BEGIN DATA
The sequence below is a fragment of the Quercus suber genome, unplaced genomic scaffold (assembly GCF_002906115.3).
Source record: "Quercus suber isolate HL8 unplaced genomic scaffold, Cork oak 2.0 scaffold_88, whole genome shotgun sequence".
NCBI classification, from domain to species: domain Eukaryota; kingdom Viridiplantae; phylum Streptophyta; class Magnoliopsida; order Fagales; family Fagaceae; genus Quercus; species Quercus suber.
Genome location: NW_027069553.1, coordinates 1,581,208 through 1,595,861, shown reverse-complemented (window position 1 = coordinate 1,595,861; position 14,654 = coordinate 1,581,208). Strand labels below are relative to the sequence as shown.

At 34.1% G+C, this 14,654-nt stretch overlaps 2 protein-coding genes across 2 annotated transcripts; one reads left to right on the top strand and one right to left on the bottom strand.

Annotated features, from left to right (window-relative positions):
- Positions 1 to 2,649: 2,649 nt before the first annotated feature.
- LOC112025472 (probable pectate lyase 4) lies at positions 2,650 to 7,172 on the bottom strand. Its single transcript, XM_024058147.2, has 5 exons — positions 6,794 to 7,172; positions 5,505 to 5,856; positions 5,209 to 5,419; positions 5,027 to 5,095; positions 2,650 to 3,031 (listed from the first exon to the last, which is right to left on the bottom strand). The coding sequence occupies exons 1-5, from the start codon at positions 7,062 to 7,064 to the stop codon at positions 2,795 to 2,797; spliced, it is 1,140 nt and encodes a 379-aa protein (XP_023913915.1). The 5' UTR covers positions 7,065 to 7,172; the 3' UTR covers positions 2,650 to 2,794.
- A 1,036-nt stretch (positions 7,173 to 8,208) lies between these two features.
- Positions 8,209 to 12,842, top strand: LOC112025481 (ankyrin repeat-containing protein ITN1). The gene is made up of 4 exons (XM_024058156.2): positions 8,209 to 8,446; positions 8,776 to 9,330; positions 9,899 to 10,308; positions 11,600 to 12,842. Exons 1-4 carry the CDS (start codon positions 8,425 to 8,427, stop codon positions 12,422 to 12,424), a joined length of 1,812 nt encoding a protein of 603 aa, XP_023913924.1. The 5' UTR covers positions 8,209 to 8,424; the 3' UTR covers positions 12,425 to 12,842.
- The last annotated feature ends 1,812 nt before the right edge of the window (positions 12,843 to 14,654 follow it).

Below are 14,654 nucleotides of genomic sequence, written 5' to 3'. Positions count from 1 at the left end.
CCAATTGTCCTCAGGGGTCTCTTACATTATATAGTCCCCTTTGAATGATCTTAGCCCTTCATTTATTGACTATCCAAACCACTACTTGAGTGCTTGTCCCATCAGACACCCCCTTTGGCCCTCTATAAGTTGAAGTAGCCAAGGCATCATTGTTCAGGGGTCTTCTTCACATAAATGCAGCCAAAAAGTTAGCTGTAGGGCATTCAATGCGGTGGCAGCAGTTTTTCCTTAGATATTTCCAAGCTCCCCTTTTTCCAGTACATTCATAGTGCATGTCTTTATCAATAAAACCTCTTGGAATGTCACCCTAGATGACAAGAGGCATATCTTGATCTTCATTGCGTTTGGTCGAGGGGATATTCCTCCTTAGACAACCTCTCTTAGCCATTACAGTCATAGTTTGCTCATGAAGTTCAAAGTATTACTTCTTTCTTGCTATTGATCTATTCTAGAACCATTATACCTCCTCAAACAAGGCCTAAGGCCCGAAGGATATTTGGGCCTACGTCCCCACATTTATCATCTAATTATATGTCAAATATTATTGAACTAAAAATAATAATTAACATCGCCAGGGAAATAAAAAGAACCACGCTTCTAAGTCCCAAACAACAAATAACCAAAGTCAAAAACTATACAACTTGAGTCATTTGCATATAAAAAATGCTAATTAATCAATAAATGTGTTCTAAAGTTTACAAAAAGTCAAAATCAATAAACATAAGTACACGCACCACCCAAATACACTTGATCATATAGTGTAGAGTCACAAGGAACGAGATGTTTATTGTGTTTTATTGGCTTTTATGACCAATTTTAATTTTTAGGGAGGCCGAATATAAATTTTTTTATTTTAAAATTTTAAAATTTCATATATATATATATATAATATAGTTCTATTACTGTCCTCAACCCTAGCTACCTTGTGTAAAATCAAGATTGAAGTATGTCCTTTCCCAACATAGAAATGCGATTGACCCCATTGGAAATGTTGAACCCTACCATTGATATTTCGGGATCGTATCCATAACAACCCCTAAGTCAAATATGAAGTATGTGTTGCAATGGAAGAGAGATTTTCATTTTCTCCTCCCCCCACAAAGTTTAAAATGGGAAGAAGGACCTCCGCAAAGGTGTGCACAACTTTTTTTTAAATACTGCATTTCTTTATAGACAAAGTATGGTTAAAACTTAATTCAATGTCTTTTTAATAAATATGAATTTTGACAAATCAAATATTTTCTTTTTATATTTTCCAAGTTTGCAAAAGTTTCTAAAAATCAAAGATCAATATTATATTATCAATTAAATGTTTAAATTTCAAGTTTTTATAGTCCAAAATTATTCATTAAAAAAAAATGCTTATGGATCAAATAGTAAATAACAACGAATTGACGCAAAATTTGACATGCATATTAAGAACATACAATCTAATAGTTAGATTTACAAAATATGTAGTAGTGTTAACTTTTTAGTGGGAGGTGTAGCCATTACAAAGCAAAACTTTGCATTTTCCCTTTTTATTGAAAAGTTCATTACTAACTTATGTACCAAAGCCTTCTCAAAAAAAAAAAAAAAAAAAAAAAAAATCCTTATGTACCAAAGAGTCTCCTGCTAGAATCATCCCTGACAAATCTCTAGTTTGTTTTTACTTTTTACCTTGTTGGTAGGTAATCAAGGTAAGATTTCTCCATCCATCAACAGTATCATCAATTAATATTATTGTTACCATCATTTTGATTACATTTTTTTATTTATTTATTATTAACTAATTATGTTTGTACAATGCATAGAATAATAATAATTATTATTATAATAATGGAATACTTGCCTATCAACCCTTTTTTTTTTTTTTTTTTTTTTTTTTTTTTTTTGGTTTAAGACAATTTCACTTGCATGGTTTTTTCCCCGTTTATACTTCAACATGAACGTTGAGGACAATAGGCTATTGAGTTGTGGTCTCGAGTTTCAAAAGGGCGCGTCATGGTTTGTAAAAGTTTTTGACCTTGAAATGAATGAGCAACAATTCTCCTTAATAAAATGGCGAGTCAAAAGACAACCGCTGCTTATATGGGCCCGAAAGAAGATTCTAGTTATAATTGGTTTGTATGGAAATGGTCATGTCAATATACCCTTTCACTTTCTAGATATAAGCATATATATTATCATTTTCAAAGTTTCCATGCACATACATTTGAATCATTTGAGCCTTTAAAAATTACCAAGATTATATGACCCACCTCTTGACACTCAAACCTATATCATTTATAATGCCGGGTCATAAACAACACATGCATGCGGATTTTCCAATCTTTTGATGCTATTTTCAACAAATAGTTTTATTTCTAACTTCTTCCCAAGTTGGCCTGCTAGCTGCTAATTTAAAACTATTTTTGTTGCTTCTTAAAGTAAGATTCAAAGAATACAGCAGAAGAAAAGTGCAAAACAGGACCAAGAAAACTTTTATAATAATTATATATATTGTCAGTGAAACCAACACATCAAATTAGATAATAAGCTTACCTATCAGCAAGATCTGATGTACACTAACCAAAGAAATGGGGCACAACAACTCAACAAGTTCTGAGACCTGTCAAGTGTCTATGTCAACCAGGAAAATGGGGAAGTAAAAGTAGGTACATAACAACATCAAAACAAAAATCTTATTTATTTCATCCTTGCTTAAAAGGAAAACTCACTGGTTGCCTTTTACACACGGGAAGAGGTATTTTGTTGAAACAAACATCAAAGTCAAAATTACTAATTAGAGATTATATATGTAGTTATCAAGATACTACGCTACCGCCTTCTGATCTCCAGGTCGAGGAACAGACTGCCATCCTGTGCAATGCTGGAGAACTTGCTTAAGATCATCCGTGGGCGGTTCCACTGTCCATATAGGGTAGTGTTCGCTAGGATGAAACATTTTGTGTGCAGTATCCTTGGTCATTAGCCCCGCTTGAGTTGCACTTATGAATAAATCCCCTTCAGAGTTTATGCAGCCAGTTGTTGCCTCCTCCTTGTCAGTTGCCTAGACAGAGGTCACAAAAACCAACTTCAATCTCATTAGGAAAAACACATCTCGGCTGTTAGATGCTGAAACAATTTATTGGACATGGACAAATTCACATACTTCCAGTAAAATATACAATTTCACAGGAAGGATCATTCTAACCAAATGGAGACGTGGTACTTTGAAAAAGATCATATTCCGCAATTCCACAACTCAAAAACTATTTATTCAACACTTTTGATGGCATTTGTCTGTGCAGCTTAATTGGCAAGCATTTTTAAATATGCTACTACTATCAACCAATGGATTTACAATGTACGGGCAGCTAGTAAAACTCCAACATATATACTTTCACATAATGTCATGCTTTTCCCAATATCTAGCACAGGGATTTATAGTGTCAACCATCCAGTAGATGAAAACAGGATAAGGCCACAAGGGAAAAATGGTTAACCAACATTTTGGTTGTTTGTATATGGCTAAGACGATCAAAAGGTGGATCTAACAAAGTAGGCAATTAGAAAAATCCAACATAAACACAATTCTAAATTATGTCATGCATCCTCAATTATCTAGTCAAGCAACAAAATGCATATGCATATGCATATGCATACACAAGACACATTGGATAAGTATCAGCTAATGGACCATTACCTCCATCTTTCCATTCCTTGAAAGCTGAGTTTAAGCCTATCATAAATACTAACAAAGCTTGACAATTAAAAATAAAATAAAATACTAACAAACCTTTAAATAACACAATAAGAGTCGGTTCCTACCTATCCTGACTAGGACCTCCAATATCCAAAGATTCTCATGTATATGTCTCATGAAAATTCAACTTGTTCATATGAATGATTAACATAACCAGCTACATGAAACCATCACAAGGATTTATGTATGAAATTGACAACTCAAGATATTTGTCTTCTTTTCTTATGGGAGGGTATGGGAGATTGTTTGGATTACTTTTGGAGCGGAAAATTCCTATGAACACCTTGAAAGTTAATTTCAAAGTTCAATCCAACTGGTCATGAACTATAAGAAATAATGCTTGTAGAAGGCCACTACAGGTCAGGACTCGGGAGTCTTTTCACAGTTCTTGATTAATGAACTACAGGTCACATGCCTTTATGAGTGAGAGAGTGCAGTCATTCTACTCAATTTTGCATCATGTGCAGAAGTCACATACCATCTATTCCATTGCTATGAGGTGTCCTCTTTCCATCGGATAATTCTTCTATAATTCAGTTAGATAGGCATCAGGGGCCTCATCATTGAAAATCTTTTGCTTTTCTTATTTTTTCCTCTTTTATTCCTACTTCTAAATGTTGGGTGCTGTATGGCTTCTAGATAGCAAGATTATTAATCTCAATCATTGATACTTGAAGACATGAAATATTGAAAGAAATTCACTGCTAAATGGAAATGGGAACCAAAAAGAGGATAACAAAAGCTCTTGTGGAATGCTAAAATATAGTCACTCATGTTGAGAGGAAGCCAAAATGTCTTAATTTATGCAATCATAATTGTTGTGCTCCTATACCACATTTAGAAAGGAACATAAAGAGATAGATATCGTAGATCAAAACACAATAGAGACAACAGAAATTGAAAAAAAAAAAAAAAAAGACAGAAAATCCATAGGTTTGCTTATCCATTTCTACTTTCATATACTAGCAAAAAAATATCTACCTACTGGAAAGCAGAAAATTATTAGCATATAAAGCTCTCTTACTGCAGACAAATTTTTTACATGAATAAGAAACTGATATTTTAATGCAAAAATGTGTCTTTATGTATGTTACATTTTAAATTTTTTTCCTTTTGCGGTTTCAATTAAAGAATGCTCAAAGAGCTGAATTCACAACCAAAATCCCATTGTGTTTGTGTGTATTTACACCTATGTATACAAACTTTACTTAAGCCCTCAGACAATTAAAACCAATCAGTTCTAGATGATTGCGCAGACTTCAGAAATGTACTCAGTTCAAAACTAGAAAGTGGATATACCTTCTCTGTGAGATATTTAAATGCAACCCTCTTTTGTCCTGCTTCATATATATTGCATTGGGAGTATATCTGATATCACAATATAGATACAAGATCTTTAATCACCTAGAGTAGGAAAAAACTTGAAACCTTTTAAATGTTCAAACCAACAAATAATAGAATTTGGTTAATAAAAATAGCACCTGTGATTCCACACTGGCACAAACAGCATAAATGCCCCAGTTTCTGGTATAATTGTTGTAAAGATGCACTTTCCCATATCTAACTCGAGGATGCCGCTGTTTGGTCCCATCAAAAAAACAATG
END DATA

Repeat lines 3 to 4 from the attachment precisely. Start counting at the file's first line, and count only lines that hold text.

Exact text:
NCBI classification, from domain to species: domain Eukaryota; kingdom Viridiplantae; phylum Streptophyta; class Magnoliopsida; order Fagales; family Fagaceae; genus Quercus; species Quercus suber.
Genome location: NW_027069553.1, coordinates 1,581,208 through 1,595,861, shown reverse-complemented (window position 1 = coordinate 1,595,861; position 14,654 = coordinate 1,581,208). Strand labels below are relative to the sequence as shown.